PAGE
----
Insurance. It can sound like such a scary thing, but it really doesn’t have to be. In fact, it can be really helpful and may be a legal requirement in some circumstances. If an entrepreneur has never had their own business before or never needed commercial liability it can be very overwhelming. It is important to note that home and auto insurance are usually considered separate policies than commercial liabilities and coverage. We caught up with KASE Insurance, who specialize in small business, manufacturing companies, commercial needs and have a big heart for startups. We spoke with the fun, dynamic yet extremely knowledgeable partners of KASE. Stanislav Kojokin and Arian Ebrahimi provided some phenomenal insight and provides various examples and stages of what type of insurance might be needed.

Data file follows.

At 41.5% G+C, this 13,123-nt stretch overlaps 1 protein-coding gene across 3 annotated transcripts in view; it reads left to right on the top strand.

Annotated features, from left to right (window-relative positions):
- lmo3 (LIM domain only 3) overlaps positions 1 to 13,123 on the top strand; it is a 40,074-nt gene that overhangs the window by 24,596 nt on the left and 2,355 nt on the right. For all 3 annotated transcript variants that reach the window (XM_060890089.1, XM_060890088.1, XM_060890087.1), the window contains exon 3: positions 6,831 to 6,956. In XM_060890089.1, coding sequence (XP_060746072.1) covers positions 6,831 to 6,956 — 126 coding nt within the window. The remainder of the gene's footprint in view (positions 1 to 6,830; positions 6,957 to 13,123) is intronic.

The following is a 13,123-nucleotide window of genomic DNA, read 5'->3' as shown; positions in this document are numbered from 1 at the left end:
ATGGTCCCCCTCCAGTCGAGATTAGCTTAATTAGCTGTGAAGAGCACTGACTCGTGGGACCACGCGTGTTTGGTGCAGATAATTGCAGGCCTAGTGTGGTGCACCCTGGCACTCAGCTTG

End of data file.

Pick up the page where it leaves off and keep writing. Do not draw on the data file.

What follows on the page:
Q: Why should a startup get insurance?
A: Many startups believe that they are not big enough to need insurance and want to wait until more sales are generated or more assets are purchased. The reality is that having insurance should be in the budget from day one. As soon as a company starts operations and has customers, protection is needed.
Q: Even if a startup is an app (application) and NOT producing any tangible products, would they still need insurance?
A: If the startup is generating revenue, they need liability insurance to make sure they are protected. Even if the company does not have a tangible product, their customers could claim that they suffered a loss as a result of the professional advice or the completed operations of the start up, at which point the start up would have to defend itself.
Q: Are there certain legal documents that would classify a company as a startup?